Recommendations

  • Australia should take advantage of the economic growth in China to not only grow by get an opportunity to venture into the global market.
  • Australain companies intending to do business in China should seek to understand the country’s culture.
  • Establish strong business relationship with partners, supplier, distributors and customers
  • Make use of joint ventures and partnership to enter Chinese market
  • Use Chinese nationals in management and staff to bridge communication and cultural barriers
  • Have clear requirement for quality and ensure the standards are met
  • Use translators for communication and where possible learn Chinese
  • Facilitate Multicultural training to enable smooth working between Chinese and other workers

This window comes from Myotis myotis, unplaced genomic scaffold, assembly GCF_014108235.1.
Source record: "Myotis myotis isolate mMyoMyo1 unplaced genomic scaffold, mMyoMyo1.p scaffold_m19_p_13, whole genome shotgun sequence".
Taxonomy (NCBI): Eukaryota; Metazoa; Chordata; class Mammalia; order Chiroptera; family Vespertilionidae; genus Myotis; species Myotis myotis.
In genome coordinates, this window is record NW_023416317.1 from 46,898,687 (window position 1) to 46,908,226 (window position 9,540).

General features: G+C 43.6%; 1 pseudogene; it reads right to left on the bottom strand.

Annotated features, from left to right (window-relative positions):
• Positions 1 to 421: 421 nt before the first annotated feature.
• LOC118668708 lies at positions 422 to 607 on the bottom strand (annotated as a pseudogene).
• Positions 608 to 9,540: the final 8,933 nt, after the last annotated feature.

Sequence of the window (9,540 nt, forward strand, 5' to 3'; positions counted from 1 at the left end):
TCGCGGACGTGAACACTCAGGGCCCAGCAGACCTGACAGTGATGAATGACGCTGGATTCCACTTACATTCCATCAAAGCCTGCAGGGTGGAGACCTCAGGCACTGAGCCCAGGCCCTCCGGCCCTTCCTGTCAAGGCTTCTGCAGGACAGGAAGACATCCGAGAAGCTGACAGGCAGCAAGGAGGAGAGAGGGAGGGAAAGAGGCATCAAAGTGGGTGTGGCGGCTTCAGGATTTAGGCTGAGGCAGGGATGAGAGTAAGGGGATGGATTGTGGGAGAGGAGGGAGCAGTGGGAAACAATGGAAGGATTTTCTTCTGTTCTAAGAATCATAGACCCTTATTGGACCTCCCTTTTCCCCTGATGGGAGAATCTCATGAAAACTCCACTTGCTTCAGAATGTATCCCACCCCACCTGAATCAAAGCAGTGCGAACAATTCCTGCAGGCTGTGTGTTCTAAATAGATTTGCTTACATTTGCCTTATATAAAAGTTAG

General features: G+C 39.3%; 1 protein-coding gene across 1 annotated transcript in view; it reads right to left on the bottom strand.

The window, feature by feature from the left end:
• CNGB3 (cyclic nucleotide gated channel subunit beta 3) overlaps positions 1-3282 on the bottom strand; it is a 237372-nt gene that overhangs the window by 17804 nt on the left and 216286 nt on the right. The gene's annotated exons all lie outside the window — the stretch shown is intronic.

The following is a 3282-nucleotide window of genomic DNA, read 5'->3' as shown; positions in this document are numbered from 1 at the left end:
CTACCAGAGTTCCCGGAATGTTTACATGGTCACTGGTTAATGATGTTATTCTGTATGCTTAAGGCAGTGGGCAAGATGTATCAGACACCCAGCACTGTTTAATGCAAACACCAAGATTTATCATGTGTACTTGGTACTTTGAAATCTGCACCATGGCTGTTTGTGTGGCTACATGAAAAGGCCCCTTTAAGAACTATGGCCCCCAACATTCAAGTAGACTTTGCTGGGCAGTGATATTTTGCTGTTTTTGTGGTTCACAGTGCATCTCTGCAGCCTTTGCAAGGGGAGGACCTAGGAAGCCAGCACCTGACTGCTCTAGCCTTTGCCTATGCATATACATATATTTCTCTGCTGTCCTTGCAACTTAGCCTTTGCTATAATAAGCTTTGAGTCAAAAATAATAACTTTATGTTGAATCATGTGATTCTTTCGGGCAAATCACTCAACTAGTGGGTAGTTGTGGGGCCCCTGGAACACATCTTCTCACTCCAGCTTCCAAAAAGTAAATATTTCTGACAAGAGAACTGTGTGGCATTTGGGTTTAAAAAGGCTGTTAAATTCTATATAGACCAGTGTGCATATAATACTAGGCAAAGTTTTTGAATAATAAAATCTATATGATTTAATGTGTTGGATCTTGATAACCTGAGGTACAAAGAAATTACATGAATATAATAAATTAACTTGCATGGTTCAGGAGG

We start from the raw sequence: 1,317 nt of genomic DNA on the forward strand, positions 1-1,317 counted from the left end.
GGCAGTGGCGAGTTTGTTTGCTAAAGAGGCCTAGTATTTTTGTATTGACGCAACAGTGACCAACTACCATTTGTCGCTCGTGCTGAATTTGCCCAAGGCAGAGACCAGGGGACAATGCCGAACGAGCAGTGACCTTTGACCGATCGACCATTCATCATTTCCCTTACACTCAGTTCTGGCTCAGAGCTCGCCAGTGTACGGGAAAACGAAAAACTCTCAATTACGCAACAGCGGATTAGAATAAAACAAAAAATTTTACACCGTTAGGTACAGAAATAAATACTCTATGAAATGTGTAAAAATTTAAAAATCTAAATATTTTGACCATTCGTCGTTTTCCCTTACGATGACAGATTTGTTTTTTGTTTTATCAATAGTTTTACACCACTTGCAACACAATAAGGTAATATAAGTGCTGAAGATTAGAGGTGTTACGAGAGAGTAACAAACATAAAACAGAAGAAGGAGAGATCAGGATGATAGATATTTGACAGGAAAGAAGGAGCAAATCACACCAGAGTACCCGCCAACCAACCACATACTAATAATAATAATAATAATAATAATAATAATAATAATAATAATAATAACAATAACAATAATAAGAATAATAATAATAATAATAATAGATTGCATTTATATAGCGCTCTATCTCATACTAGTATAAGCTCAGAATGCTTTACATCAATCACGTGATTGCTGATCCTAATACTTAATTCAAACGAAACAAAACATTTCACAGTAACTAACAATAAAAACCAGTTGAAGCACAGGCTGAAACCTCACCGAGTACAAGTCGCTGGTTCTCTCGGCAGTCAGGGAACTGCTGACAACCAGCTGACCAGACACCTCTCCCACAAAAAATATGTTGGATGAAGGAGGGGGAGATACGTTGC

Reference List

Austrade (2009), Current business situation. Web.

Austrade, (2010). About us. Web.

Brahm, L. (2004). Doing business in China: the Sun Tzu way. London: Tuttle Publishing.

Chung, M., & Smith, W. (2007). Overseas Chinese as expatriate managers in China – Is their recruitment a solution to cross-cultural management problems for multinationals operating in China? Web.

Collins, R., & Block, C. (2007). Doing Business in China for Dummies. New York: For Dummies.

DFAT (2008). China: Economic Fact Sheet. Web.

Forta, P. (2005). Cooperative joint ventures. The China Business Review 17(2).

Graham, J. (1995). The influence of Culture on the process of business negotiation: An exploratory study. Journal of international Business studies, 13(2).

Xi, C., Witzel, M., Ambler, T. (2008). Doing Business in China. New York: Taylor & Francis.